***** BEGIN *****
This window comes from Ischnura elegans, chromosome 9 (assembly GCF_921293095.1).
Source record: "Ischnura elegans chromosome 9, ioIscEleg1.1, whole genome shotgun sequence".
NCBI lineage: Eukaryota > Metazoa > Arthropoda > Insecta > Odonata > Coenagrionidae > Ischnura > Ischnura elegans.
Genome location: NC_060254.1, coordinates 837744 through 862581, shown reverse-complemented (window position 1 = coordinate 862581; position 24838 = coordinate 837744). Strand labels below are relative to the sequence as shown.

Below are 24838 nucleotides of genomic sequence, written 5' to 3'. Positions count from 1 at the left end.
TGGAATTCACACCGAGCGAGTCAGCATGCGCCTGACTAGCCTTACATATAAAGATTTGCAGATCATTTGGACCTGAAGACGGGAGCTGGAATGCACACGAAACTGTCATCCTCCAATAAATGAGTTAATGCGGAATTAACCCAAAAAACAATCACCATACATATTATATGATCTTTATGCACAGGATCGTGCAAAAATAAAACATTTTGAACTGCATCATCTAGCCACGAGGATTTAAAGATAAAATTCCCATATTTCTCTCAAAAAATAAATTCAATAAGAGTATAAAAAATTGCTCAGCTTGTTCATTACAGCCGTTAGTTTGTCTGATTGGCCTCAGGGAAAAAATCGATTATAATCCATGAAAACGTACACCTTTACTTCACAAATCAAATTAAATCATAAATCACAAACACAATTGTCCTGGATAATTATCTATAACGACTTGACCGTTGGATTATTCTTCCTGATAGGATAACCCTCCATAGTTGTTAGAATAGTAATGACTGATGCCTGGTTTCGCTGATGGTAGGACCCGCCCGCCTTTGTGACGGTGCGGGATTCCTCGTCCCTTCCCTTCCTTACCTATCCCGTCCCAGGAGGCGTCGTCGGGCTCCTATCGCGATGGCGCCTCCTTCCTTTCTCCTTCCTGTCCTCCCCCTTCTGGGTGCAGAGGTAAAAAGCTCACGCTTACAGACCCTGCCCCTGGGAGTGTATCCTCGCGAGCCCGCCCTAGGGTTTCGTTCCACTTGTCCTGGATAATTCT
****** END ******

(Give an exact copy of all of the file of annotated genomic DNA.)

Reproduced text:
This window comes from Ischnura elegans, chromosome 9 (assembly GCF_921293095.1).
Source record: "Ischnura elegans chromosome 9, ioIscEleg1.1, whole genome shotgun sequence".
NCBI lineage: Eukaryota > Metazoa > Arthropoda > Insecta > Odonata > Coenagrionidae > Ischnura > Ischnura elegans.
Genome location: NC_060254.1, coordinates 837744 through 862581, shown reverse-complemented (window position 1 = coordinate 862581; position 24838 = coordinate 837744). Strand labels below are relative to the sequence as shown.

Below are 24838 nucleotides of genomic sequence, written 5' to 3'. Positions count from 1 at the left end.
TGGAATTCACACCGAGCGAGTCAGCATGCGCCTGACTAGCCTTACATATAAAGATTTGCAGATCATTTGGACCTGAAGACGGGAGCTGGAATGCACACGAAACTGTCATCCTCCAATAAATGAGTTAATGCGGAATTAACCCAAAAAACAATCACCATACATATTATATGATCTTTATGCACAGGATCGTGCAAAAATAAAACATTTTGAACTGCATCATCTAGCCACGAGGATTTAAAGATAAAATTCCCATATTTCTCTCAAAAAATAAATTCAATAAGAGTATAAAAAATTGCTCAGCTTGTTCATTACAGCCGTTAGTTTGTCTGATTGGCCTCAGGGAAAAAATCGATTATAATCCATGAAAACGTACACCTTTACTTCACAAATCAAATTAAATCATAAATCACAAACACAATTGTCCTGGATAATTATCTATAACGACTTGACCGTTGGATTATTCTTCCTGATAGGATAACCCTCCATAGTTGTTAGAATAGTAATGACTGATGCCTGGTTTCGCTGATGGTAGGACCCGCCCGCCTTTGTGACGGTGCGGGATTCCTCGTCCCTTCCCTTCCTTACCTATCCCGTCCCAGGAGGCGTCGTCGGGCTCCTATCGCGATGGCGCCTCCTTCCTTTCTCCTTCCTGTCCTCCCCCTTCTGGGTGCAGAGGTAAAAAGCTCACGCTTACAGACCCTGCCCCTGGGAGTGTATCCTCGCGAGCCCGCCCTAGGGTTTCGTTCCACTTGTCCTGGATAATTCT